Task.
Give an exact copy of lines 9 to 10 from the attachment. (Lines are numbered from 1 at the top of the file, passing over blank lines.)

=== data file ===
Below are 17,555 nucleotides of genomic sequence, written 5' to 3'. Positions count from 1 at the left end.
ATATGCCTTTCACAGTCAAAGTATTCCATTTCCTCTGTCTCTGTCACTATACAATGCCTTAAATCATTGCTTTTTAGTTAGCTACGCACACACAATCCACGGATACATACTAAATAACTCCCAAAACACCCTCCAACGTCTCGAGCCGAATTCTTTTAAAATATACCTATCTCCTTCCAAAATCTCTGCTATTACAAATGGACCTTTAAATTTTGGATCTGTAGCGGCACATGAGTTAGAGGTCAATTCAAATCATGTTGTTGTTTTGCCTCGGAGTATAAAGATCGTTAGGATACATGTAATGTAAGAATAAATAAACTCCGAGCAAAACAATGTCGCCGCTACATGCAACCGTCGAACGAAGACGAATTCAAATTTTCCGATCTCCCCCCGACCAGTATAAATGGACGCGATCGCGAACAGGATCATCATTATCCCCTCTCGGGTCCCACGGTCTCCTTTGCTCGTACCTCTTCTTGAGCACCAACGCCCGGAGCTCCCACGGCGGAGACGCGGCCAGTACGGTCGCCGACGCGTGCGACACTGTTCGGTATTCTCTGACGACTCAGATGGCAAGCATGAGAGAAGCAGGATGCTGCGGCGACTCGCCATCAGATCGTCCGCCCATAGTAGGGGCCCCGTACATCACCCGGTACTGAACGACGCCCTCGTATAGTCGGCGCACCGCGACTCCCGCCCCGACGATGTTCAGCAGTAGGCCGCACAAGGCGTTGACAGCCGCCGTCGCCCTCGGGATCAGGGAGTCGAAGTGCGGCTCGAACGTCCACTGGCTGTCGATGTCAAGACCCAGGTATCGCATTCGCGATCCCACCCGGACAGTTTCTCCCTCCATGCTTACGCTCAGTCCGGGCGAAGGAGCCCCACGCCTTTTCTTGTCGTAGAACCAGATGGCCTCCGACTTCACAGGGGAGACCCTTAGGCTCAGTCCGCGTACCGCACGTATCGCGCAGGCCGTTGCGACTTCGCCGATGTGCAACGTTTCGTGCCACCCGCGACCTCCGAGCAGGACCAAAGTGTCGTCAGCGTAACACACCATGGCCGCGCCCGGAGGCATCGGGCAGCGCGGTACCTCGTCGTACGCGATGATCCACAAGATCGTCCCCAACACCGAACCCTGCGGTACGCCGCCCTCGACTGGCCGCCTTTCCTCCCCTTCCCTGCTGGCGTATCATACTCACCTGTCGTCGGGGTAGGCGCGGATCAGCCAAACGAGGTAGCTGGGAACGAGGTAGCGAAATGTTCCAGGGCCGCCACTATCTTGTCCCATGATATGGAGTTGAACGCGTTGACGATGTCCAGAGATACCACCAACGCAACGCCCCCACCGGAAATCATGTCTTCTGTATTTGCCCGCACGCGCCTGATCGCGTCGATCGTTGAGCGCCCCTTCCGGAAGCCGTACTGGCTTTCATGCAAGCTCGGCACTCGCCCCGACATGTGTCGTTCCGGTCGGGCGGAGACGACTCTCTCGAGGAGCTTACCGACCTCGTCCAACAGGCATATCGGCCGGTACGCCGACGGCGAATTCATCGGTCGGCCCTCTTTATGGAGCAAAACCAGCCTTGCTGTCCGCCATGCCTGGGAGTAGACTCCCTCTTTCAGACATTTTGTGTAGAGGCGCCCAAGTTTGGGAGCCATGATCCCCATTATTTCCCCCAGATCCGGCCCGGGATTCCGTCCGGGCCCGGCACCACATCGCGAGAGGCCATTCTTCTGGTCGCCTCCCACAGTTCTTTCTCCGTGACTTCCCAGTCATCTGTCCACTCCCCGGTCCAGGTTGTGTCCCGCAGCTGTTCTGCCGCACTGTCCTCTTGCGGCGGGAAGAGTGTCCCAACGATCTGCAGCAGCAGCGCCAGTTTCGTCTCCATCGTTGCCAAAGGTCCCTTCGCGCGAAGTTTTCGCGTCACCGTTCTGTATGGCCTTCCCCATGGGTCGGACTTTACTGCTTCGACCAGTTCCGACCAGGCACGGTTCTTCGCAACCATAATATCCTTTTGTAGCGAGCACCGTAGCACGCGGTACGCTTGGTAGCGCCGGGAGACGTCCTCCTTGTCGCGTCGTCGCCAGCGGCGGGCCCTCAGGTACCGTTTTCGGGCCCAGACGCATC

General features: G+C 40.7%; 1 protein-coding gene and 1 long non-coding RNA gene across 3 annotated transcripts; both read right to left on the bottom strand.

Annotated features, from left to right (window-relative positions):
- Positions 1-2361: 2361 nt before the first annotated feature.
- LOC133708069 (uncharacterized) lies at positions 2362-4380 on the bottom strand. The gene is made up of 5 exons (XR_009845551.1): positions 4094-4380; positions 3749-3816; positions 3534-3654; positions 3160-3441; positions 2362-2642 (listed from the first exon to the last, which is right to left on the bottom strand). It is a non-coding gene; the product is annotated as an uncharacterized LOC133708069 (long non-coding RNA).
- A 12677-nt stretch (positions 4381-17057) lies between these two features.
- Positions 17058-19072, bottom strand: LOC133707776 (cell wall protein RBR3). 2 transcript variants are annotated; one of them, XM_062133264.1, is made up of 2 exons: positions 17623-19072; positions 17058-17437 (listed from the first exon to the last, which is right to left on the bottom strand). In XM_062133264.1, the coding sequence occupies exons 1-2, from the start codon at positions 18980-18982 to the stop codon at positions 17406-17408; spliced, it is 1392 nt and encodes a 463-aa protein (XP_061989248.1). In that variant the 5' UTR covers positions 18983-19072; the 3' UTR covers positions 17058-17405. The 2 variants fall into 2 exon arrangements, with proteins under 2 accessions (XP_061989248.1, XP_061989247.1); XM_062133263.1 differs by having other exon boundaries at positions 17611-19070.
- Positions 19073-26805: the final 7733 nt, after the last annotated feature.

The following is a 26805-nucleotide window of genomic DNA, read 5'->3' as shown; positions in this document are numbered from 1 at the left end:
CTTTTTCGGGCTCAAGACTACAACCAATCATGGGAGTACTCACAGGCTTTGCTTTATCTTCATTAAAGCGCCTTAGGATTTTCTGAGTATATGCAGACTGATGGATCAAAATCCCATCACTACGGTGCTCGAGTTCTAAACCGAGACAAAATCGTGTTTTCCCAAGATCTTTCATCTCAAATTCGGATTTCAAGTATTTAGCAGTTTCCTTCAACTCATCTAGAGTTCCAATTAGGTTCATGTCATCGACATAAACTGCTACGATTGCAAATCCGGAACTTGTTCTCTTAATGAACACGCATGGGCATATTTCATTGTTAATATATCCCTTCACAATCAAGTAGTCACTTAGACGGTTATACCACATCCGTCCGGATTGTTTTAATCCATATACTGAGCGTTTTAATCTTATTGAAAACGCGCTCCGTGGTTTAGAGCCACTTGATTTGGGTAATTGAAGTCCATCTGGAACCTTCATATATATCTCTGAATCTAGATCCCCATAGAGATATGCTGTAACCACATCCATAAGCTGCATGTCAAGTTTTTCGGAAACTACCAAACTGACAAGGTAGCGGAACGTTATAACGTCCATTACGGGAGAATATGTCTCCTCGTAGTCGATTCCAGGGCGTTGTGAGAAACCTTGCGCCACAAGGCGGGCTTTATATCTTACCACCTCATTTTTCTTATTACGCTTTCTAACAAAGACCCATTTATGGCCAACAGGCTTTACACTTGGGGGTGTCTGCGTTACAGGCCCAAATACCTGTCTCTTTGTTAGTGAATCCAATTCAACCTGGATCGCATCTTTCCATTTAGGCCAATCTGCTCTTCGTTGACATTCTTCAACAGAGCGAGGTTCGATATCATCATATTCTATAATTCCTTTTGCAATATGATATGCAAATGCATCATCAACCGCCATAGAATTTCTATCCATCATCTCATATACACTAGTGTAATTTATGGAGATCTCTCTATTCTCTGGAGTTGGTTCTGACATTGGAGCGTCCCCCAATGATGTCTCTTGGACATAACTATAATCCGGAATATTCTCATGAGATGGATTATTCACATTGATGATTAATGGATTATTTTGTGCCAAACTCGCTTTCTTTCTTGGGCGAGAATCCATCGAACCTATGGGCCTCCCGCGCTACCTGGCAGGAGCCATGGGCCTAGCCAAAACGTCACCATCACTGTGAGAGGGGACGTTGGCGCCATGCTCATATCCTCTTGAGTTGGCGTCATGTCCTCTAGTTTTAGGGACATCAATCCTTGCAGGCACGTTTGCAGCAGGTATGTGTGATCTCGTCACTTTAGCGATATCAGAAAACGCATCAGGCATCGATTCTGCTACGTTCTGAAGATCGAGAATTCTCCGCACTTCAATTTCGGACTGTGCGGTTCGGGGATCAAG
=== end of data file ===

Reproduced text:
- Positions 19073-26805: the final 7733 nt, after the last annotated feature.

The following is a 26805-nucleotide window of genomic DNA, read 5'->3' as shown; positions in this document are numbered from 1 at the left end: